“Unfair” and “disgraceful” is what the Opposition has said about the Conservatives’ care system proposal.
The Liberal Democrats referred to the controversial plan during the campaign with the words: “#DementiaTax. Don’t bet your house on it”.
The Tories received a great amount of criticism because of their manifesto and especially because of their elderly care system. It might even become one of the defining issues for voters.
When the manifesto was released, it stated that the Conservative Party would put a cap on the amount of total assets a person owns, which determines whether a pensioner has to pay for their care in full or not. After being pressured by the criticism, May made the last minute decision to take a U-Turn on the issue.
What is the ‘Dementia Tax’?
The tax is part of a broader plan to change the care system with different measures concerning people who are living in residential homes and people who are receiving care at home.
At the moment, people who require elderly care and want to be admitted to residential homes must pay for their care, if they have assets. This includes their property, if it is worth more than £23,250. If a person has less than £14,250 in total savings, they do not have to pay for their care.
The Conservative’s new scheme raised the cap of full payment to £100,000. However, when someone can’t finance the care and don’t want to sell their home, they can defer payment. When they die, the state will deduct the debt from their property.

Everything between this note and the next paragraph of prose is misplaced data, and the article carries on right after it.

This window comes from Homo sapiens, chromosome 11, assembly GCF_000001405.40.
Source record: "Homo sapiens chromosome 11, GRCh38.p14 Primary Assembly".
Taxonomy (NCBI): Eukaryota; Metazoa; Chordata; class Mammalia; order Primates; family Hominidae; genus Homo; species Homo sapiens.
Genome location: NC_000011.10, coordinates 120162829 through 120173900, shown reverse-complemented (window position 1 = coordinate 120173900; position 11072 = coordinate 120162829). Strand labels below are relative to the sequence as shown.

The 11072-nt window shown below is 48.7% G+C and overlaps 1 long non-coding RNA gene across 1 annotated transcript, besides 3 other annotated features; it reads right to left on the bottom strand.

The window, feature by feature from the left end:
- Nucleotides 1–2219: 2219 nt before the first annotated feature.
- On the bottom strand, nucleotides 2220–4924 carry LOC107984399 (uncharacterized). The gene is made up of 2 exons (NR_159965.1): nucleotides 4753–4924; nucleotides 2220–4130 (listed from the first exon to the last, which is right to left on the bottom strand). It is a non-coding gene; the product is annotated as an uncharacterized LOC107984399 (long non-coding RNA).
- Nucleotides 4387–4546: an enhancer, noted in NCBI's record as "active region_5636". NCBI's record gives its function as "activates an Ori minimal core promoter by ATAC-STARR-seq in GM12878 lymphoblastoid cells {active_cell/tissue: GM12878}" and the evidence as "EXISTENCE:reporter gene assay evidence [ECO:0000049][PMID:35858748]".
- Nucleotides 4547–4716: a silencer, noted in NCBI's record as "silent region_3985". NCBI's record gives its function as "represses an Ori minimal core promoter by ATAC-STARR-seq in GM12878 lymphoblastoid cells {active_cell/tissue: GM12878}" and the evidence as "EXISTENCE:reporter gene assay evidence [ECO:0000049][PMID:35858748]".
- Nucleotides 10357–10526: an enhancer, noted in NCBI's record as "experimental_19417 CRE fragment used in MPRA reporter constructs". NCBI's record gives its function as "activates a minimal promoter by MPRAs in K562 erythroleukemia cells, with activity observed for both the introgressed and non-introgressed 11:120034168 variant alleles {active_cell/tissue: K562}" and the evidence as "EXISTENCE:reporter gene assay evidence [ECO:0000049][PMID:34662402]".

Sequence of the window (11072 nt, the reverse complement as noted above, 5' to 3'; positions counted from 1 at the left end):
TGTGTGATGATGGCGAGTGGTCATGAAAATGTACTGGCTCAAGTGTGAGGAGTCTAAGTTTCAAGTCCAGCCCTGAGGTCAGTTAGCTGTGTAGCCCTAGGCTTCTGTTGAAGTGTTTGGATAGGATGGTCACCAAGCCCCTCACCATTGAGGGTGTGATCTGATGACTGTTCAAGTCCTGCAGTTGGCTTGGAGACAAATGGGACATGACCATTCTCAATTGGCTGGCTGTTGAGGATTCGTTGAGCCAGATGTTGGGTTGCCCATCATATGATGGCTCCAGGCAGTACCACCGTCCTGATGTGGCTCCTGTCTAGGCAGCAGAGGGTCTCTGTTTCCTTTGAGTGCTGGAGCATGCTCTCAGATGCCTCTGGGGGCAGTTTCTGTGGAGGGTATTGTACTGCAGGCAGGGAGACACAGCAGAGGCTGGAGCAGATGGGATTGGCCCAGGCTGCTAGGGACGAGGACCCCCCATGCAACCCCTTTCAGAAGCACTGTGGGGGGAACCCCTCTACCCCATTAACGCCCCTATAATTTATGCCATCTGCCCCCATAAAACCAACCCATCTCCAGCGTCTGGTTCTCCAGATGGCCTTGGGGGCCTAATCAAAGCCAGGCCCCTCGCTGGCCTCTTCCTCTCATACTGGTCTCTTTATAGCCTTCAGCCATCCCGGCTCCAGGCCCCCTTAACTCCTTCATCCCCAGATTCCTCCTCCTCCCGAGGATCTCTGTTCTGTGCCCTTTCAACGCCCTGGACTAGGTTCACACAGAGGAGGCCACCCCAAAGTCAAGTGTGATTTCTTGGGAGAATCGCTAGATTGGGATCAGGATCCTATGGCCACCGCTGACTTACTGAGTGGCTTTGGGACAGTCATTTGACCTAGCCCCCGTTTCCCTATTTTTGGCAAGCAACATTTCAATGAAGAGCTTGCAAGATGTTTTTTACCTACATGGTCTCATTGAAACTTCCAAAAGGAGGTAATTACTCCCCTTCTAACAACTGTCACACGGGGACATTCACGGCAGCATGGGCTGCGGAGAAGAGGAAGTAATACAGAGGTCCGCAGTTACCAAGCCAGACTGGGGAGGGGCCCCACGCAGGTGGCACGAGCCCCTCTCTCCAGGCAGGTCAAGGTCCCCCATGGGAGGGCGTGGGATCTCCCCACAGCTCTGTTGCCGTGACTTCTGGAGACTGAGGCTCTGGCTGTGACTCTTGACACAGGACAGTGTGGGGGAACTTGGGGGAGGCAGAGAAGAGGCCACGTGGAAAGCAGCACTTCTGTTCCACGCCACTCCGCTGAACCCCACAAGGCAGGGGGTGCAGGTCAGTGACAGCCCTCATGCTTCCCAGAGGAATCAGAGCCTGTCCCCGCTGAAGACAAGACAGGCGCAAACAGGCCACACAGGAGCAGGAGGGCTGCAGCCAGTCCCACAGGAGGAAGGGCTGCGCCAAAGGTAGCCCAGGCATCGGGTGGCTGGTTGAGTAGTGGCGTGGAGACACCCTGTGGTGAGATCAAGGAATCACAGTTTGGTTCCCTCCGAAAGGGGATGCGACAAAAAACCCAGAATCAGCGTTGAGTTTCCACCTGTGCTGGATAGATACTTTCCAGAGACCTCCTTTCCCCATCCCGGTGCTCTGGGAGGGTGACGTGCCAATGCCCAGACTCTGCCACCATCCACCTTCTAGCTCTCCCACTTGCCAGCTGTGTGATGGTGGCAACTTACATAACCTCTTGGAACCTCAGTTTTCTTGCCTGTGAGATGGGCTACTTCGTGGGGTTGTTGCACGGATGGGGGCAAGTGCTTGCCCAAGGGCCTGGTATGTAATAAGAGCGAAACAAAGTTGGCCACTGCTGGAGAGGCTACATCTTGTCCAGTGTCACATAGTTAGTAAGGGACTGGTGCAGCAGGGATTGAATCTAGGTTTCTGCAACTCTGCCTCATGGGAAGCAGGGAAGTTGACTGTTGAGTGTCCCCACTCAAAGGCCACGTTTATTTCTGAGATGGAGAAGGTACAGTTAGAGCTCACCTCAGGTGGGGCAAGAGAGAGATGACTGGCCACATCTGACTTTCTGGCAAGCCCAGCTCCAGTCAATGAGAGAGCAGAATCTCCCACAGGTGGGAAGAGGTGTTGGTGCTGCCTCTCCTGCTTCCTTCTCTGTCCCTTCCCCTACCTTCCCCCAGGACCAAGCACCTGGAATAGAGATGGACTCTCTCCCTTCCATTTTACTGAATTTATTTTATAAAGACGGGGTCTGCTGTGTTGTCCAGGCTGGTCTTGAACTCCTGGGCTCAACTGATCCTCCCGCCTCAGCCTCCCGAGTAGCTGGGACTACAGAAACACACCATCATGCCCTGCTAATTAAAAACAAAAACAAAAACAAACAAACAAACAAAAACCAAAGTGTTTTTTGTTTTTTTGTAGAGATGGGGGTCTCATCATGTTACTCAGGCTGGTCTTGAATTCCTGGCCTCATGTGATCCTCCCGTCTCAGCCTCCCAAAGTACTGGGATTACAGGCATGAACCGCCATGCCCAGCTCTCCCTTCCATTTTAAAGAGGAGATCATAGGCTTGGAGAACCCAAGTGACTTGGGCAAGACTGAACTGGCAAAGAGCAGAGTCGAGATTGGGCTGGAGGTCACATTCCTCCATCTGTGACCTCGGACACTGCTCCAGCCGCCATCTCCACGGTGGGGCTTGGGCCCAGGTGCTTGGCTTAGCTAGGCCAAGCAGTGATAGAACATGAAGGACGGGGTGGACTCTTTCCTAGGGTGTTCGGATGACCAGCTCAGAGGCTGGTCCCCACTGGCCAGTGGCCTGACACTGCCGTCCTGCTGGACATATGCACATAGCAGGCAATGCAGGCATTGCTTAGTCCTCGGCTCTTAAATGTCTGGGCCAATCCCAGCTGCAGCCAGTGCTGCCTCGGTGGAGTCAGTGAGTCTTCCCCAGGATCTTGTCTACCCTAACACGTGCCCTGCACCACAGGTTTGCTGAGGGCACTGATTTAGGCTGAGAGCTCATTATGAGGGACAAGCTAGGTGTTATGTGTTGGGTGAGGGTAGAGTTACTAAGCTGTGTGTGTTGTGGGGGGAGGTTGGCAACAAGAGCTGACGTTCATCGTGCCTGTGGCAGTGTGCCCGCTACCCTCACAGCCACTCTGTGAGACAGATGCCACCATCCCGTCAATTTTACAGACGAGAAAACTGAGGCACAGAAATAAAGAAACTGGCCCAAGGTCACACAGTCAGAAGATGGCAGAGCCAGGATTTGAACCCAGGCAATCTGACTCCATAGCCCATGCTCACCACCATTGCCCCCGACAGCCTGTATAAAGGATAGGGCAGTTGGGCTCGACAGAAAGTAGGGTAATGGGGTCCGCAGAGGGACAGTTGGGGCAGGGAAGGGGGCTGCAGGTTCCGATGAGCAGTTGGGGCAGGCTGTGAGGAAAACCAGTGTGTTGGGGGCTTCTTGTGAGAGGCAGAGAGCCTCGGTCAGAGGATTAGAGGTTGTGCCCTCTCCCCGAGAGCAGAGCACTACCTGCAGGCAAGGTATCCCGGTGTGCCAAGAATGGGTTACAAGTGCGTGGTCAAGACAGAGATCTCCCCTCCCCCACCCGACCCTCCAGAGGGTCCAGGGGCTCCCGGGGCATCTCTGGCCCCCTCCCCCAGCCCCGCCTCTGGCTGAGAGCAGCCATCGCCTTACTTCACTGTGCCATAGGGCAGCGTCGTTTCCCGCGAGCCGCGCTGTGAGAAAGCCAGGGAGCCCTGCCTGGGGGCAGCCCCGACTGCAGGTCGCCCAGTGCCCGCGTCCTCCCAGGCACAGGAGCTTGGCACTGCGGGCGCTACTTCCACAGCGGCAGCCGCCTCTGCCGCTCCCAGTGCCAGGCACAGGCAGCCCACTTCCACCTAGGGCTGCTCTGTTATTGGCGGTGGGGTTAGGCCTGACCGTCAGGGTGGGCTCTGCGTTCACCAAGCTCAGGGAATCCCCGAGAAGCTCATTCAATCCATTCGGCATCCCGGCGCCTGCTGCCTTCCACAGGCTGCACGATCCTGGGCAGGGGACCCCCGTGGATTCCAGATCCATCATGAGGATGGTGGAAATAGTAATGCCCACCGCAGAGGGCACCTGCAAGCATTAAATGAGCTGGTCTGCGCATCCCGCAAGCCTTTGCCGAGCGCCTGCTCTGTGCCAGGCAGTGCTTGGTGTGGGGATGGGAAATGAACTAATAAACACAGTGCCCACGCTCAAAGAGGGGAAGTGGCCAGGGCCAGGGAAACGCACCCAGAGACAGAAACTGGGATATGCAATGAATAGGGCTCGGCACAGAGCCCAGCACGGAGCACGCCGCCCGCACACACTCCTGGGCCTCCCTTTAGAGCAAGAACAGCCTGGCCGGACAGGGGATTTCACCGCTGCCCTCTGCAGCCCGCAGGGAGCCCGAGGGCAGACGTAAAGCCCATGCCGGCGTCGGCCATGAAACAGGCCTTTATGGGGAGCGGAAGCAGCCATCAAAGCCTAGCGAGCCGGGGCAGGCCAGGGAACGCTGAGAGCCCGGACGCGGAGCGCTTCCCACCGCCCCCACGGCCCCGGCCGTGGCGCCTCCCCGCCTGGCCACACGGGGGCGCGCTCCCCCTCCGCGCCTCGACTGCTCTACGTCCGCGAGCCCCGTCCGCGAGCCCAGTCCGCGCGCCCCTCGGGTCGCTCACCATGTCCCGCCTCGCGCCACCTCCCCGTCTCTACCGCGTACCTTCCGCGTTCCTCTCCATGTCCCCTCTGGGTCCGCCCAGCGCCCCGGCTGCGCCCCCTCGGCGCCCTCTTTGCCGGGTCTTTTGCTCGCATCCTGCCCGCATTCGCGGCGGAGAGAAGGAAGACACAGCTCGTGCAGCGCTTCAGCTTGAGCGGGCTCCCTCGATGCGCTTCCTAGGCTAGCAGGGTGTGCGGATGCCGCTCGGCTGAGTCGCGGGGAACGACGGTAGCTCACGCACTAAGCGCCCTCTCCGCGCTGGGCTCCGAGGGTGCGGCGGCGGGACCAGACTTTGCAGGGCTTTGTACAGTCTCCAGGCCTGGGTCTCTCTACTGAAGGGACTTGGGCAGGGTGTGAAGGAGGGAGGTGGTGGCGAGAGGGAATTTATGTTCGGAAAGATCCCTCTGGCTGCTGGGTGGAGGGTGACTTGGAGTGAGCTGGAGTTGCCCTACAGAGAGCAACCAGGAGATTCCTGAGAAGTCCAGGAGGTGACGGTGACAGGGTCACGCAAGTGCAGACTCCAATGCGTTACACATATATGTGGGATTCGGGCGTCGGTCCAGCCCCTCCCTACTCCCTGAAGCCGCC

The scheme does not clarify whether an interest rate will be applied if the payment is delayed until death. Nor does it clarify how people will be protected from overpriced bills from private home care providers, who can exploit clients when their home is included in their assets.
Liberal Democrat Leader Tim Farron was among the many to call the scheme a “Dementia Tax”, because someone with dementia who is in need of residential or home care could find that they have state charges of between £200,000 to £300,000 after four or five years of care.
The £100,000 cap was dropped after the extensive criticism. May said that the specific number of the cap would be decided after the General Election.
Jeremy Hunt, Health Secretary, commented on Radio BBC4: “We couldn’t be clearer: not only are we dropping it the cap, but we are dropping it ahead of a General Election and we’re being completely explicit in our manifesto that we’re dropping it.”